C) For More Than One Volume – each volume should contain a title page duplicating the title page of the first volume. If the volumes are separate entities, identify them further as Volume I, II, etc. In any case, the numbering may follow consecutively from one volume to another, or begin with Arabic 1 at each new title page.


6.5 Footnotes

If footnotes are needed, they should be placed at the bottom of the page below a 1.5 inch underscore (starting at the left border). The first line of each footnote should be indented 0.5 inches and identified by a raised numeral corresponding to that used in the test. Footnotes should be numbered consecutively throughout each chapter.


6.6 Reproduction of Data

The data on which the thesis or dissertation is based should be made accessible to the reader in substantially complete form. Generally, this means that raw data should be reproduced in a convenient manner in one or more appendices to the main document. In the case of extensive data gathered from readily available published sources, specific detailed citations will suffice, provided that a minimum of one set of the raw data used in the dissertation, complete in all respects, is presented with the original copy submitted to the Library. Deviations from a procedure of full disclosure must be specifically approved by the M.S. thesis advisor(s) or Ph.D. Dissertation Committee and explained fully in the thesis or dissertation.


6.7 Copyright Permissions

As author, the student must certify (by signing the ProQuest/UMI agreement form) that any copyrighted material used in his or her dissertation, beyond brief excerpts, is with the written permission of the copyright owner, and that he or she will save and hold harmless ProQuest/UMI from any damages which may arise from copyright violations. Copies of permission letters should be attached to the agreement form.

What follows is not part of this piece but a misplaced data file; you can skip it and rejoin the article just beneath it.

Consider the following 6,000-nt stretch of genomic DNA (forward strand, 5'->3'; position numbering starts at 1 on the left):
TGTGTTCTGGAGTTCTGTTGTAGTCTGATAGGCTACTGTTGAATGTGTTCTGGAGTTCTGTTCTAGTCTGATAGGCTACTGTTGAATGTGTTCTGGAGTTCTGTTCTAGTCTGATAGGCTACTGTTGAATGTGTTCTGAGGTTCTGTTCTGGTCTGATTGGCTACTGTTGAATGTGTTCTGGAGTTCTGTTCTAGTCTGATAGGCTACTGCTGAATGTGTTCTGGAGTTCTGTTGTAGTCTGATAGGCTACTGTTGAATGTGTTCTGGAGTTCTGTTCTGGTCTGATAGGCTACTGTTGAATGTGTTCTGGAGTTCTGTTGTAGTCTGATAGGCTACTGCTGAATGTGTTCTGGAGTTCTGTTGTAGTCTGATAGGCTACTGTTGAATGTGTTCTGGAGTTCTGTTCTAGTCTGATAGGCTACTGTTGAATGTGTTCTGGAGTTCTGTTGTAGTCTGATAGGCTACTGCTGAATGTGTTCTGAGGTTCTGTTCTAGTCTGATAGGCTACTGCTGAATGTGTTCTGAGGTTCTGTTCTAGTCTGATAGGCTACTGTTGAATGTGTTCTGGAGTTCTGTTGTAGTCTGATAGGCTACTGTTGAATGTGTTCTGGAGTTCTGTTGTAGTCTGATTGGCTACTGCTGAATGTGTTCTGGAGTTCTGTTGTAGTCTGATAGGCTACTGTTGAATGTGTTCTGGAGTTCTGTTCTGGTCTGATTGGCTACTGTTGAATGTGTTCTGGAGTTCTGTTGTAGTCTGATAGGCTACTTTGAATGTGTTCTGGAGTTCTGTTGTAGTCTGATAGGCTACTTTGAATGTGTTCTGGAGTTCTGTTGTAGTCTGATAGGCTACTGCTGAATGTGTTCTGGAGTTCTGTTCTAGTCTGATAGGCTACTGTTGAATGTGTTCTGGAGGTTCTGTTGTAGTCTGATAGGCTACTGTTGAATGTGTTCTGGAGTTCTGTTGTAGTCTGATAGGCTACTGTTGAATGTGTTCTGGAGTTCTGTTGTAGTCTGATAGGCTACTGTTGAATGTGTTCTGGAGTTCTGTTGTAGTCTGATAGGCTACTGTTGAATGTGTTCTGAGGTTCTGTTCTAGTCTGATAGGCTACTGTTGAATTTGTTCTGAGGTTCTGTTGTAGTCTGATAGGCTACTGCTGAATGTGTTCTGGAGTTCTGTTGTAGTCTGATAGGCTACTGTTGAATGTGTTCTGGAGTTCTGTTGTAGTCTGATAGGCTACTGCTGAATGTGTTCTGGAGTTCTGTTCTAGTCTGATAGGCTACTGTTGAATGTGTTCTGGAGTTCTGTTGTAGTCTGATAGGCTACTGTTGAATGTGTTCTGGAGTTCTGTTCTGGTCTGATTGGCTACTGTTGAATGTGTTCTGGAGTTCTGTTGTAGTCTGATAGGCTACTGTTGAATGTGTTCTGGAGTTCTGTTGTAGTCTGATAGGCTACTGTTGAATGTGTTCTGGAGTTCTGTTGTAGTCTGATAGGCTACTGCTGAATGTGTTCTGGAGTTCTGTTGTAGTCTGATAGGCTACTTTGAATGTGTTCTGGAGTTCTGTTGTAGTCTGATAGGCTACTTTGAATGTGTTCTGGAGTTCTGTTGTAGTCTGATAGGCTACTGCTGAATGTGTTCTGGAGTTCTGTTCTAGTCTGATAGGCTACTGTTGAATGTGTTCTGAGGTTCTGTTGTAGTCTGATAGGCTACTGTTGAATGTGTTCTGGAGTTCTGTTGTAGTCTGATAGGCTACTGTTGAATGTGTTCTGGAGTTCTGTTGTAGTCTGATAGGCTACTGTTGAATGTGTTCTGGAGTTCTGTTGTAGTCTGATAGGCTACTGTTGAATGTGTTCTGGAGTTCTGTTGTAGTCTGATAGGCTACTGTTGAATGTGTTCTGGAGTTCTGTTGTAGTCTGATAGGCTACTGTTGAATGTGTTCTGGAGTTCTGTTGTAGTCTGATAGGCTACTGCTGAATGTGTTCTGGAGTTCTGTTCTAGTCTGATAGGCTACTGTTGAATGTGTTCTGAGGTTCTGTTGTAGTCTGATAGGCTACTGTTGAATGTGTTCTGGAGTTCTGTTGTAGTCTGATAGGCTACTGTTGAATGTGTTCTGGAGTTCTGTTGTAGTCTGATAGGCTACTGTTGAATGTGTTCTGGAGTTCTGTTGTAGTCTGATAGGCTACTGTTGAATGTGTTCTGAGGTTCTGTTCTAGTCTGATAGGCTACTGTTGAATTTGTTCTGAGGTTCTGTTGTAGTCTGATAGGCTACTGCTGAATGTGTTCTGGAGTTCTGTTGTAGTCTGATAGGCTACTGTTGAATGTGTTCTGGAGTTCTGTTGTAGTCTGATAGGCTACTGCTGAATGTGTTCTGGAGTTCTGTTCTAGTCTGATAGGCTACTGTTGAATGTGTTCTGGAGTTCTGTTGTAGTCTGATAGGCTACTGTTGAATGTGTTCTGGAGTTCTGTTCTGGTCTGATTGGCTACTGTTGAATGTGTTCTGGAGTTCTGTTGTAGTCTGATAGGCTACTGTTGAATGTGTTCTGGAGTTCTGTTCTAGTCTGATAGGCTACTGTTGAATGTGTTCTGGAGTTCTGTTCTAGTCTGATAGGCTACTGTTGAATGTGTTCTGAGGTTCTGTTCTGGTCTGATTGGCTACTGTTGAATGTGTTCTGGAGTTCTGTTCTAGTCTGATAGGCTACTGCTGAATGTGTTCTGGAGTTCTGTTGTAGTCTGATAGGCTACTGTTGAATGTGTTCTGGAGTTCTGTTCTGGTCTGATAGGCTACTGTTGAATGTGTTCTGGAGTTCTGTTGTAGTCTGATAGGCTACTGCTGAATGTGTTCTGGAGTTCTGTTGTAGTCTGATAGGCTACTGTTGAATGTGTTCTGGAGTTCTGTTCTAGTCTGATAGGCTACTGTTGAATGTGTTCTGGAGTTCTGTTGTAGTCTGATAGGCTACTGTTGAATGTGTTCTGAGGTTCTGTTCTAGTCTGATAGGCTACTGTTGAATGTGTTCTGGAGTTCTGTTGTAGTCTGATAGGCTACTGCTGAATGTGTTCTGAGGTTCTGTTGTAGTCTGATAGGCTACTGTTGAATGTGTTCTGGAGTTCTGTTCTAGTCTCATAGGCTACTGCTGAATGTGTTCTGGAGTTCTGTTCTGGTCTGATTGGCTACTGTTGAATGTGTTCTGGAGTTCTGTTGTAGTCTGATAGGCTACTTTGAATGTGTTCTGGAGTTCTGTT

6.8 Reproduction of Procedures

All instruments, analytic procedures, apparatus, or other critical elements in the execution of the study should be described in detail. Apparatus normally should be described in an engineering drawing and by photograph. Instruments normally should be reproduced in full in pictures or drawings, unless they are easily available from other sources. Procedures of analysis should be specified fully either by citation or by detailed discussion in one or more appendices. Computer calculations that are essential to the central arguments of the research must be fully and clearly explained. If the computer programs which provide the basis for these calculations are originated by the student, the student is required to provide a program listing and minimal documentation on the program in the thesis or dissertation.